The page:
A premodern archeological site from the Jin Dynasty (1115 CE – 1234 CE) was found near the construction area, with the site having an overlap of six hectares of land with the planned Olympic Village. By upholding the spirit of protecting the landscape and historical culture, the design team decided to relocate the village roughly 200 meters to the east, according to Zhang Mingqi, a designer from the Architectural Design and Research Institute of Tsinghua University.

Apart from adapting to the features of the landscape, the Olympic Village is also being developed with an eye to post-Olympics utilization. According to Zhang, after the Beijing Winter Olympics, these rooms will be converted into ski lodgings for winter sports lovers. "Considering their future function, most rooms in the Zhangjiakou Winter Olympic Village are 40 to 50 square meters in size and with tailor-made zones designed for skiing equipment," said Zhang. "For those ski enthusiasts who intend to visit Zhangjiakou with their friends or family for shorter periods of time, the rooms are ideal as they are not necessarily big, just so long as they are comfortable," Zhang added.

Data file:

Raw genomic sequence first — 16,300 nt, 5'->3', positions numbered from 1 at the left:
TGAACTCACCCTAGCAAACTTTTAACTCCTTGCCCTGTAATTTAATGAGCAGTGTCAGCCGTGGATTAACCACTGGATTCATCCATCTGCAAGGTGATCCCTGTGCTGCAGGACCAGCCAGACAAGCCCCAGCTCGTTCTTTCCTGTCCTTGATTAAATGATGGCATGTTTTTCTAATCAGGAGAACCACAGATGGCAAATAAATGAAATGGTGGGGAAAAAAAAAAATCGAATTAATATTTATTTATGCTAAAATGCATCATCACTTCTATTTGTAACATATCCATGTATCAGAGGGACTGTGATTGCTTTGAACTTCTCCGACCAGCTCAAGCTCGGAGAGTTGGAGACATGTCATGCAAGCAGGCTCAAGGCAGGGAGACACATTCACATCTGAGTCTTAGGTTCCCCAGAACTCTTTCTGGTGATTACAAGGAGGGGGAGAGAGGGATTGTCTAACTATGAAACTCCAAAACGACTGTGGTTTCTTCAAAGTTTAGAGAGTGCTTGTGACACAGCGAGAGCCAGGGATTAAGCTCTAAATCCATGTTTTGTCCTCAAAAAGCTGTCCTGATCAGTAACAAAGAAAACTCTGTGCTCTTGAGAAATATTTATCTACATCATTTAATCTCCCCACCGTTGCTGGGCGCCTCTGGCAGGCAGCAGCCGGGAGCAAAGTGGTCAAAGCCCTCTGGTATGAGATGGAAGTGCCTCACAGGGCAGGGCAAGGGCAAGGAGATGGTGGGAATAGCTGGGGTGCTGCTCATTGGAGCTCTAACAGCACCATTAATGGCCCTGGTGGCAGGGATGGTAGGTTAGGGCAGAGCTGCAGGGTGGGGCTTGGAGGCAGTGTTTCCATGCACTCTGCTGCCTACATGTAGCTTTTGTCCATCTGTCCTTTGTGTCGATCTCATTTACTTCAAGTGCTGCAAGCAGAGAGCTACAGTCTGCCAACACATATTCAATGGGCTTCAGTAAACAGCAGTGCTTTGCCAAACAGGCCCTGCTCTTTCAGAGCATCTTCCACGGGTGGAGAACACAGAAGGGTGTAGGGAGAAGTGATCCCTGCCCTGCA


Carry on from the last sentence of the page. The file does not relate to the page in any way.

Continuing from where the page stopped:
Other venues in the Zhangjiakou Competition Zone, such as the National Ski Jumping Center, have also initiated plans for after the end of regular operations during the Games. "The post-Games utilization plans aim to integrate the Winter Olympics venues and infrastructure into the local social and economic development plan. This type of sustainable development effort will avoid the dilemma of leaving behind Olympics venues, letting them go to waste," said Wang Yanxia, a member of the Beijing Organizing Committee.

Photo taken on March 17, 2021 shows the Zhangjiakou Winter Olympic Village in Chongli District of Zhangjiakou City, north China's Hebei Province. The construction of the Winter Olympic Village in Zhangjiakou has been completed and follow-up work will be done to improve the infrastructure and greenery in the area. (People's Daily Online/Zhou Yu)

Renewable Energy

Apart from making sustainable use of the Olympic venues, renewable energy is also playing an essential role in achieving a Green Olympics. All the 2022 Winter Olympics venues will run on green energy, which will be the first time ever throughout the history of the Olympic Games.